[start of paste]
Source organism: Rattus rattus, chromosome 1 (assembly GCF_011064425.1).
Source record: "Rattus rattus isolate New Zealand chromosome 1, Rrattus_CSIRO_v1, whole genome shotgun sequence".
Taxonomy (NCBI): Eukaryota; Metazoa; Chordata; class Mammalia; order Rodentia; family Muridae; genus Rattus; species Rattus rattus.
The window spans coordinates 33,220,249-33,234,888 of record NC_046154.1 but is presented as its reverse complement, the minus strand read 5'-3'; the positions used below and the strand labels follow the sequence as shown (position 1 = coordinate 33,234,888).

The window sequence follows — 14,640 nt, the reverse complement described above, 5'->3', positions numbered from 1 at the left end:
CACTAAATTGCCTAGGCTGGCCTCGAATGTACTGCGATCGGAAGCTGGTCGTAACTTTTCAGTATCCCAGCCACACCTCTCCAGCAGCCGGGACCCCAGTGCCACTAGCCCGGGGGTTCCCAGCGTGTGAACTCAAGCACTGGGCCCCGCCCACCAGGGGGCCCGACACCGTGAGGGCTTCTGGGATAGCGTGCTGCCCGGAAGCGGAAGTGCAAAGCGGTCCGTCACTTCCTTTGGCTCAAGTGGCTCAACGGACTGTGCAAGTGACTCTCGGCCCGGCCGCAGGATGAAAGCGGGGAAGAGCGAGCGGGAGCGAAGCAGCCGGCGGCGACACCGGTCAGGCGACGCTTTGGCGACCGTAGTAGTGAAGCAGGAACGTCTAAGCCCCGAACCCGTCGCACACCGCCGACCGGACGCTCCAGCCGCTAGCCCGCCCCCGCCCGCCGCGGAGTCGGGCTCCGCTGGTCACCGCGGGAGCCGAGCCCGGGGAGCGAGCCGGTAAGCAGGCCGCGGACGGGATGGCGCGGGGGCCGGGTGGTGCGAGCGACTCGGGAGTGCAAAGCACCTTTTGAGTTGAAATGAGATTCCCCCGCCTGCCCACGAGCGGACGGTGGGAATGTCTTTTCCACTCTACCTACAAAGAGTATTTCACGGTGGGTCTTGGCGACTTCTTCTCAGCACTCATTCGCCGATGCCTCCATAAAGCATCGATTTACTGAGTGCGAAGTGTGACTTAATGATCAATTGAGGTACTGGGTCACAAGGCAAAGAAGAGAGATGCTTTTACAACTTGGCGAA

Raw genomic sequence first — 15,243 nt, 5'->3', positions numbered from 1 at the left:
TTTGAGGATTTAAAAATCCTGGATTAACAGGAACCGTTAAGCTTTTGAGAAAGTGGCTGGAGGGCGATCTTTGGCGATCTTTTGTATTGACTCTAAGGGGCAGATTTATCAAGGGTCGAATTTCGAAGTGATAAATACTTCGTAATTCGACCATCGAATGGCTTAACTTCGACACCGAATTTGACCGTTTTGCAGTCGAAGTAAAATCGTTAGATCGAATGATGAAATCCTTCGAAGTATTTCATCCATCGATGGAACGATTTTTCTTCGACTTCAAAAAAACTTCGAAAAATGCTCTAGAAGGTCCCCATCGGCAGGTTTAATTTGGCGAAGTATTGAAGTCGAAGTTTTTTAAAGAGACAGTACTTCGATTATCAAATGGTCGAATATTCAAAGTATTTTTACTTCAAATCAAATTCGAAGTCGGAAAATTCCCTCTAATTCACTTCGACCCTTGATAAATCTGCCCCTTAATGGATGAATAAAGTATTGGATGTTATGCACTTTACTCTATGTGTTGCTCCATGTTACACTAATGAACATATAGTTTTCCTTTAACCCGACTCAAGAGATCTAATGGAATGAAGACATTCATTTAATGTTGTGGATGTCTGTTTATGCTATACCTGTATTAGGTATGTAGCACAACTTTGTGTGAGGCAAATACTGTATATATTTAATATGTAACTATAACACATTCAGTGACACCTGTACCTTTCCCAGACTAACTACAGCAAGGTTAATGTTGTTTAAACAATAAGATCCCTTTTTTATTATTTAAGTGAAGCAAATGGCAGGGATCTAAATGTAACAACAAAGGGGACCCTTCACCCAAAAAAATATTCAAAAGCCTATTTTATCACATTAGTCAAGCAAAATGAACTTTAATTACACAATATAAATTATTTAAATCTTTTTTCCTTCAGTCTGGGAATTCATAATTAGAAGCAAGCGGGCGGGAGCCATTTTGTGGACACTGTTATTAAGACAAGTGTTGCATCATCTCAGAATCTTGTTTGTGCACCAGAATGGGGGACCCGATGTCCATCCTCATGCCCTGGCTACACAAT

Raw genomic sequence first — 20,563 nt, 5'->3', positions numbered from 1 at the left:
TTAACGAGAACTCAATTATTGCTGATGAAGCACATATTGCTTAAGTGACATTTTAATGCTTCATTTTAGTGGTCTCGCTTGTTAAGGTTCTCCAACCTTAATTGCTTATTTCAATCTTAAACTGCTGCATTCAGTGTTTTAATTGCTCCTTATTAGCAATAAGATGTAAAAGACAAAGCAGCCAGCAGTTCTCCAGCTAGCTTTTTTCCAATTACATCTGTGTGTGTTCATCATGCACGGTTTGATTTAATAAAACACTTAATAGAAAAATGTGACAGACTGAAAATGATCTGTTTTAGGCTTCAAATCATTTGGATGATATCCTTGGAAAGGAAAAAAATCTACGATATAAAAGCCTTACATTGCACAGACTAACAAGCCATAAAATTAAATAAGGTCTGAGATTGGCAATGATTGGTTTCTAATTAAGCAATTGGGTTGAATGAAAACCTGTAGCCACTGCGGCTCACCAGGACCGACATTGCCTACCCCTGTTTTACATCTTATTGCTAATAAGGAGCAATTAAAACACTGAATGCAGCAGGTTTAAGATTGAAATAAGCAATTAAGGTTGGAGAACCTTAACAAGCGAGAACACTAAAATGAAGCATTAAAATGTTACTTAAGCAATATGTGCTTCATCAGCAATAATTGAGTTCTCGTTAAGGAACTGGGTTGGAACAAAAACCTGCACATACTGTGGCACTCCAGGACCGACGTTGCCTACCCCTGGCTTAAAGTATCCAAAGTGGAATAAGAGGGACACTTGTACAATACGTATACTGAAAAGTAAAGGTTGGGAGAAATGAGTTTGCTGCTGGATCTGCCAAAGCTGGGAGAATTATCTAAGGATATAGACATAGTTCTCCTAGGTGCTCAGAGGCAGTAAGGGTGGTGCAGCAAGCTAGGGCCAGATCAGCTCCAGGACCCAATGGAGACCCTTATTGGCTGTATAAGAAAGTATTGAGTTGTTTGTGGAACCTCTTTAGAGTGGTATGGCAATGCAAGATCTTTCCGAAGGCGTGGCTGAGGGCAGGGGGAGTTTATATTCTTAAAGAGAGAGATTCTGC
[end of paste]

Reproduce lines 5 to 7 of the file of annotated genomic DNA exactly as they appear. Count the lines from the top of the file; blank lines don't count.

The window sequence follows — 14,640 nt, the reverse complement described above, 5'->3', positions numbered from 1 at the left end:
CACTAAATTGCCTAGGCTGGCCTCGAATGTACTGCGATCGGAAGCTGGTCGTAACTTTTCAGTATCCCAGCCACACCTCTCCAGCAGCCGGGACCCCAGTGCCACTAGCCCGGGGGTTCCCAGCGTGTGAACTCAAGCACTGGGCCCCGCCCACCAGGGGGCCCGACACCGTGAGGGCTTCTGGGATAGCGTGCTGCCCGGAAGCGGAAGTGCAAAGCGGTCCGTCACTTCCTTTGGCTCAAGTGGCTCAACGGACTGTGCAAGTGACTCTCGGCCCGGCCGCAGGATGAAAGCGGGGAAGAGCGAGCGGGAGCGAAGCAGCCGGCGGCGACACCGGTCAGGCGACGCTTTGGCGACCGTAGTAGTGAAGCAGGAACGTCTAAGCCCCGAACCCGTCGCACACCGCCGACCGGACGCTCCAGCCGCTAGCCCGCCCCCGCCCGCCGCGGAGTCGGGCTCCGCTGGTCACCGCGGGAGCCGAGCCCGGGGAGCGAGCCGGTAAGCAGGCCGCGGACGGGATGGCGCGGGGGCCGGGTGGTGCGAGCGACTCGGGAGTGCAAAGCACCTTTTGAGTTGAAATGAGATTCCCCCGCCTGCCCACGAGCGGACGGTGGGAATGTCTTTTCCACTCTACCTACAAAGAGTATTTCACGGTGGGTCTTGGCGACTTCTTCTCAGCACTCATTCGCCGATGCCTCCATAAAGCATCGATTTACTGAGTGCGAAGTGTGACTTAATGATCAATTGAGGTACTGGGTCACAAGGCAAAGAAGAGAGATGCTTTTACAACTTGGCGAA

Raw genomic sequence first — 15,243 nt, 5'->3', positions numbered from 1 at the left: